Bega Cheese to press on with battle for control of WCB
Bega Cheese shareholders have signalled they will not stand in the way of the company's takeover of Warrnambool Cheese and Butter, as its chairman signalled his intention to pursue the bid amid rival proposals.
Shareholders approved the lifting of a 10 per cent shareholder cap at Bega Cheese's annual meeting on Tuesday. The removal of the cap for would allow investors who hold WCB stocks to be issued with shares beyond the present limit.
The constitutional change, which would be limited to takeovers or similar arrangements, signalled the NSW producer's continued push to merge with WCB, a western Victorian business.
WCB has seen its shares rise by almost 80 per cent after Bega and two other companies - Canadian dairy giant Saputo and the Murray Goulburn Co-operative - joined the bidding war.
The share price rise meant Bega Cheese's share and cash bid valued WCB at $385 million as of Monday, just below Saputo's $391 million, Bega Cheese chairman Barry Irvin said. WCB shares fell to $8.10 on Tuesday, just below the record closing share price of $8.11 the day before. Bega Cheese shares closed down 1.96 per cent to $4.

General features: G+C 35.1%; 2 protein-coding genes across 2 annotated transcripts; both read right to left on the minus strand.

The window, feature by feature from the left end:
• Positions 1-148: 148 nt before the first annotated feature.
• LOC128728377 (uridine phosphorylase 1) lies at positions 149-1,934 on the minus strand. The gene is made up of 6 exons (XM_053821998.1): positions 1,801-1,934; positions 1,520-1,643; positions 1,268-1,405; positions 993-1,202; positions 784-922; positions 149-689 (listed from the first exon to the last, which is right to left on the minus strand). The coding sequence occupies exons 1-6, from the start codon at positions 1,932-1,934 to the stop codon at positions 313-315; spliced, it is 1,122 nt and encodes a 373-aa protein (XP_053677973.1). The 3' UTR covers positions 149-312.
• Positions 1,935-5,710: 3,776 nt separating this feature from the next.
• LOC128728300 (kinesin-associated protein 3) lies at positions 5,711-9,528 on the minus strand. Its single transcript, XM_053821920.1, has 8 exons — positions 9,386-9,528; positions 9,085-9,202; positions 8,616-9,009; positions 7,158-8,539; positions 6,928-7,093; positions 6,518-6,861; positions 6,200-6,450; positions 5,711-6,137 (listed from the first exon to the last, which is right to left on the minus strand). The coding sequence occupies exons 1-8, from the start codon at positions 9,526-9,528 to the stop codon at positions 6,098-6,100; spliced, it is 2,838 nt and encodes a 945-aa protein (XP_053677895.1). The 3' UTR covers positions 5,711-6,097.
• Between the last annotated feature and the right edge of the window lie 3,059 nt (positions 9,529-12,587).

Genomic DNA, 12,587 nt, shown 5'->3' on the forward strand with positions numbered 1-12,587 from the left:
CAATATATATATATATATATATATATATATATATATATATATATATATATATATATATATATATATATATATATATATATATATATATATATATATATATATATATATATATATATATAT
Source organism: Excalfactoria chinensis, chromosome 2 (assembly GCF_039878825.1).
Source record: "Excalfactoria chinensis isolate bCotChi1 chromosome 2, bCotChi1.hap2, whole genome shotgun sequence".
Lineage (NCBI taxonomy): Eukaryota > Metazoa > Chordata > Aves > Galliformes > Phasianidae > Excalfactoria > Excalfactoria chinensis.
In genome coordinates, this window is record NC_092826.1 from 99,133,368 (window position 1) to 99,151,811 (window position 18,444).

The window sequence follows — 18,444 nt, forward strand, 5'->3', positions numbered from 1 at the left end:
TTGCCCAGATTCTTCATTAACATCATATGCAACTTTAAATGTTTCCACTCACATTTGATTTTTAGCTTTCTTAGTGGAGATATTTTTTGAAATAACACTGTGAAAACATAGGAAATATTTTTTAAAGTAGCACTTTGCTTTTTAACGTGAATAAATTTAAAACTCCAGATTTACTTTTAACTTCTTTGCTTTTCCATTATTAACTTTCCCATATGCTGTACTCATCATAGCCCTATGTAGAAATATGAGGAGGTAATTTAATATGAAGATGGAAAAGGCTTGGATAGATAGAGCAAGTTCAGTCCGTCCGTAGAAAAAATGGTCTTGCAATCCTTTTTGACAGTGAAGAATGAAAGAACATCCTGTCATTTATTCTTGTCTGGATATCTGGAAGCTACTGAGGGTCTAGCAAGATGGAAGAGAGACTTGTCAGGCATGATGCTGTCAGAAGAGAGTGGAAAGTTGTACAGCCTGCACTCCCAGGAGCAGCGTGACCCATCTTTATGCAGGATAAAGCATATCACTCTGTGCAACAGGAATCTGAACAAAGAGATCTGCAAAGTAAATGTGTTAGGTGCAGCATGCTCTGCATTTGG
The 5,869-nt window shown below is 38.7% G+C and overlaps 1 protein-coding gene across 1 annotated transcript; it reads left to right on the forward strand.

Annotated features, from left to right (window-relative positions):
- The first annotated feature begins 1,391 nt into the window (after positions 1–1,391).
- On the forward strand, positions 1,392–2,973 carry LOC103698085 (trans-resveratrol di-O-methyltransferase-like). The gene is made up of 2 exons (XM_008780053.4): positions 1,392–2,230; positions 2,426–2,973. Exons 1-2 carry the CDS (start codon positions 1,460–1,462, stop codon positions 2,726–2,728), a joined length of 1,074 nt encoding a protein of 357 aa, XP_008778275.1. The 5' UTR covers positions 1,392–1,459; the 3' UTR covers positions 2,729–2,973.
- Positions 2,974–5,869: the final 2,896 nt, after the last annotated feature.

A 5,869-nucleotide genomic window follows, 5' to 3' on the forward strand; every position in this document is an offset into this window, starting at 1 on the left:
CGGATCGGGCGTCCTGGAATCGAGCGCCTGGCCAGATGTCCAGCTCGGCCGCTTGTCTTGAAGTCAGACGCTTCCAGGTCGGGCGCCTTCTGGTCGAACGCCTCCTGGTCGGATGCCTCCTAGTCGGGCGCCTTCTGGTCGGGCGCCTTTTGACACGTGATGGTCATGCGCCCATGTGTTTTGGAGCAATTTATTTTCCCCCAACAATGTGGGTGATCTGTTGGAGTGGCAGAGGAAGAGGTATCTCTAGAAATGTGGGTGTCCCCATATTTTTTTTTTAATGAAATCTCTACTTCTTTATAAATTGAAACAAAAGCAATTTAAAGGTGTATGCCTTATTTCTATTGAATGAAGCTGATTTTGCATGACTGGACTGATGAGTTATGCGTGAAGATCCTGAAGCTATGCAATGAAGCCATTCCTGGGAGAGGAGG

"The Australian dairy industry needs to consolidate and needs to be in Australian hands," Mr Irvin told shareholders. "Bega's offer continues in our mind to be a compelling one ...
"We believe the common cultures should see these businesses come together."
Mr Irvin said Bega Cheese would retain WCB's brand name and operations, with the merger producing $7.5 million in savings.
The offer would lead to a combined market capitalisation of about $845 million, with revenues of more than $1.5 billion.
Mr Irvin said Bega Cheese reserved the right to revise its WCB offer, which was made on September 12 and which is open until November 28.
PAC Partners agribusiness analyst Paul Jensz said Bega Cheese remained "pretty well positioned" for a successful merger with WCB.
"They are probably the cleanest opportunity out there from an [ACCC] approval point of view. And they've left their powder dry a little bit on the price and if they need to lift the price, they'll consider it," Mr Jensz said.